There’s no doubt that animal agriculture is a huge environmental concern. Raising livestock for meat, eggs and milk is attributed to generating 14.5% of greenhouse gas emissions. It also uses about 70% of agricultural land and is responsible for biodiversity loss, water pollution and is one of the leading causes of deforestation. The learn more about the climate change issue, check out our post Climate Change: The Low Down.
With that in mind, one of the easiest ways you can reduce your own carbon footprint is to reduce your consumption of animal-based products. Of course, not everyone is willing or able to switch to a vegetarian diet overnight, let alone a fully vegan one, but there are many ways you can start to move in the right direction. Even small steps can make a big difference!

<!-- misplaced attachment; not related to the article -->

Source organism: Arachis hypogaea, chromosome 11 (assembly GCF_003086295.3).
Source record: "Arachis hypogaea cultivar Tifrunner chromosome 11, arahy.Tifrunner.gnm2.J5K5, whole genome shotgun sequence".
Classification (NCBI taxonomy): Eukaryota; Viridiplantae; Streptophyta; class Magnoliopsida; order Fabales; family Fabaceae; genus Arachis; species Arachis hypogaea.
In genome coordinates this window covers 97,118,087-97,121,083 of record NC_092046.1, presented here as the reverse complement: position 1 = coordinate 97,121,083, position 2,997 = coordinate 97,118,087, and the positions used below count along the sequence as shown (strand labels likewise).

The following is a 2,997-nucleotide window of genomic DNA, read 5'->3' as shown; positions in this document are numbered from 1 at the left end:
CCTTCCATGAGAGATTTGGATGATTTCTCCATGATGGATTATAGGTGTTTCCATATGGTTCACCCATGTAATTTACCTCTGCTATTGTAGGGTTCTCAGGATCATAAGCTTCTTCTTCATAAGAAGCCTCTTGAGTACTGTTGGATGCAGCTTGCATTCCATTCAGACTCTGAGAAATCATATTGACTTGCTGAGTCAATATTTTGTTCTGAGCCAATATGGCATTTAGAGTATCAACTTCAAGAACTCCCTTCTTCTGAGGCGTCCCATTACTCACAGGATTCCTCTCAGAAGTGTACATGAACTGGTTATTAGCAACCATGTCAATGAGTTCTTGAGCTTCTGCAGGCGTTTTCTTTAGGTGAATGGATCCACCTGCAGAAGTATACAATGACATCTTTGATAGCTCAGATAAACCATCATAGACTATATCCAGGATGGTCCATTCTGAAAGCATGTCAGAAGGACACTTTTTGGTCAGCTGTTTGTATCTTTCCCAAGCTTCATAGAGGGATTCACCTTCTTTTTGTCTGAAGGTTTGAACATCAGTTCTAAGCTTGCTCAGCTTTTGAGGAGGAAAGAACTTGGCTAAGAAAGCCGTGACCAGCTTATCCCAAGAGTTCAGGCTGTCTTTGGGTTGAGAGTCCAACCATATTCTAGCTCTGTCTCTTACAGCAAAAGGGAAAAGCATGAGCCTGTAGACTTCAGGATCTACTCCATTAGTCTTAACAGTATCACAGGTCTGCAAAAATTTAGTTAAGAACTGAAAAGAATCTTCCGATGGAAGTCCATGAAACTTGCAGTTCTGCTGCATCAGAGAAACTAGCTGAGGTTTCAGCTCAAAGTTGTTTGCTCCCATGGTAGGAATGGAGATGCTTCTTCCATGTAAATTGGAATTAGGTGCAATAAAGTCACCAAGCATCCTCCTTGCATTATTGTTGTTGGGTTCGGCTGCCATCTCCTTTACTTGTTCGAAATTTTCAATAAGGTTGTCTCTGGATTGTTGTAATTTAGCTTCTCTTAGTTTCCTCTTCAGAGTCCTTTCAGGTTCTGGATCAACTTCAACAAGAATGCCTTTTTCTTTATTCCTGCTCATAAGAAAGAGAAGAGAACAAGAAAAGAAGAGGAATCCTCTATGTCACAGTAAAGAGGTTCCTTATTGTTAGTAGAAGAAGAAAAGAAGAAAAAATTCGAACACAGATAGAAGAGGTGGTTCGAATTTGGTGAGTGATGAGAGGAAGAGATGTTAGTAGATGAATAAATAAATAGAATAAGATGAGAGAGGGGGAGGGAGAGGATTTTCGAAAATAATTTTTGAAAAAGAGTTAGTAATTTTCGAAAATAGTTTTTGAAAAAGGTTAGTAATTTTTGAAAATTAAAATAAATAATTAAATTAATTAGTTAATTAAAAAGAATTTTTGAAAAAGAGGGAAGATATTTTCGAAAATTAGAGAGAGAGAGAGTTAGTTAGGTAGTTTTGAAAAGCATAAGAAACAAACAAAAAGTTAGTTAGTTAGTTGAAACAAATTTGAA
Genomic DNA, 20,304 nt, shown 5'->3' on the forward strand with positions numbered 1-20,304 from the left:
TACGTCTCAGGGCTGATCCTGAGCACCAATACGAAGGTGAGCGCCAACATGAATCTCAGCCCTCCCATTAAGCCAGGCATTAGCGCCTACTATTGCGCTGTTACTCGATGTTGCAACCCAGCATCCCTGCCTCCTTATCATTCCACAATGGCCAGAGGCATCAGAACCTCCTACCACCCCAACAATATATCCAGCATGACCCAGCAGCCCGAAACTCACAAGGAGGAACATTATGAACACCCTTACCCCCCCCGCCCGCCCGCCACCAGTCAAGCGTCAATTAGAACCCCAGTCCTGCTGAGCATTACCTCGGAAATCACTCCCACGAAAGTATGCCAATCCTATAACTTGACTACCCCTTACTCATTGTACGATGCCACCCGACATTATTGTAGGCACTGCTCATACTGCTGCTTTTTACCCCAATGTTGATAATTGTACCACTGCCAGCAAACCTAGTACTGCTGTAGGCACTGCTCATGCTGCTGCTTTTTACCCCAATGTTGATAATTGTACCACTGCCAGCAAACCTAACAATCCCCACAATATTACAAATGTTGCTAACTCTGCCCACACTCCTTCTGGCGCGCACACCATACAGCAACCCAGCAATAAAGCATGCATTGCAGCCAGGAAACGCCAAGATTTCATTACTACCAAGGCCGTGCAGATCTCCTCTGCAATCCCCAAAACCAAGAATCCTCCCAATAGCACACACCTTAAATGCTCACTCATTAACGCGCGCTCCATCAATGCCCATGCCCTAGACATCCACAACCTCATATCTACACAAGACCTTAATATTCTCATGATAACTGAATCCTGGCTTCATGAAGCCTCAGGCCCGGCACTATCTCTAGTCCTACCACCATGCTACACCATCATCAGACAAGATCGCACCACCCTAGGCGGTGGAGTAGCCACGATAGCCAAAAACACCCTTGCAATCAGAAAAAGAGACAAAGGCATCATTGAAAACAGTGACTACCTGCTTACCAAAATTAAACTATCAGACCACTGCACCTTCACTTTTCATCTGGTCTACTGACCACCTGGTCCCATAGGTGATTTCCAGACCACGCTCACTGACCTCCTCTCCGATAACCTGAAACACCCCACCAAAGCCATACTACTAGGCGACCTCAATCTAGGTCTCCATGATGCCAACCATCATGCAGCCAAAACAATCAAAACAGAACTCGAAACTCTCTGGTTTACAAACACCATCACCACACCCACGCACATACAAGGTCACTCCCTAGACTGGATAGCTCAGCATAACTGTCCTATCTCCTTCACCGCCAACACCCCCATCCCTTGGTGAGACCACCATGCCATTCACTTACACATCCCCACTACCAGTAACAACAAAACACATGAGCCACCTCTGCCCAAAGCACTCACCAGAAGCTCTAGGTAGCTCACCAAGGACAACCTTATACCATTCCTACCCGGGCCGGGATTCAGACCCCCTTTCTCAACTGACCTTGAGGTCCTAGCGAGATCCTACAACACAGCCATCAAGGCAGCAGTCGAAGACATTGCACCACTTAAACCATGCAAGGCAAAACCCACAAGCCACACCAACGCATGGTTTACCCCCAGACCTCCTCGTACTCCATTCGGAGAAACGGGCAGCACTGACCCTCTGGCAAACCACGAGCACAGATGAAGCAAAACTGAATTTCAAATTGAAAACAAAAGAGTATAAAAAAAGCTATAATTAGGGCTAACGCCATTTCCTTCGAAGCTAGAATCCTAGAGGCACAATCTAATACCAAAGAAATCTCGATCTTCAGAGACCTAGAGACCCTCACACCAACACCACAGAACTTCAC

We’re going to run through a few plant-based substitutions that are widely available as alternatives to meat and animal products so you can give them a go next time you come across them.
Milk has become a staple product of our culture and considered essential to our diet. We drink it, cook with it, add it to tea or coffee and pour it over cereal, but is it always necessary to use cow milk?
There’s a huge range of milk-alternatives out there and the market has exploded with demand soaring and different products becoming available.
Popular non-dairy milks include oat, hazelnut, cashew, soy, almond, coconut and hemp. It’s also easy to make your own by soaking raw nuts, blending with water and straining. Alternative milks not only are great subs for drinks but also can be used in many recipes for cooking and baking. There’s even chocolate flavoured nut or oat milks for those who can’t live without the sweet treat!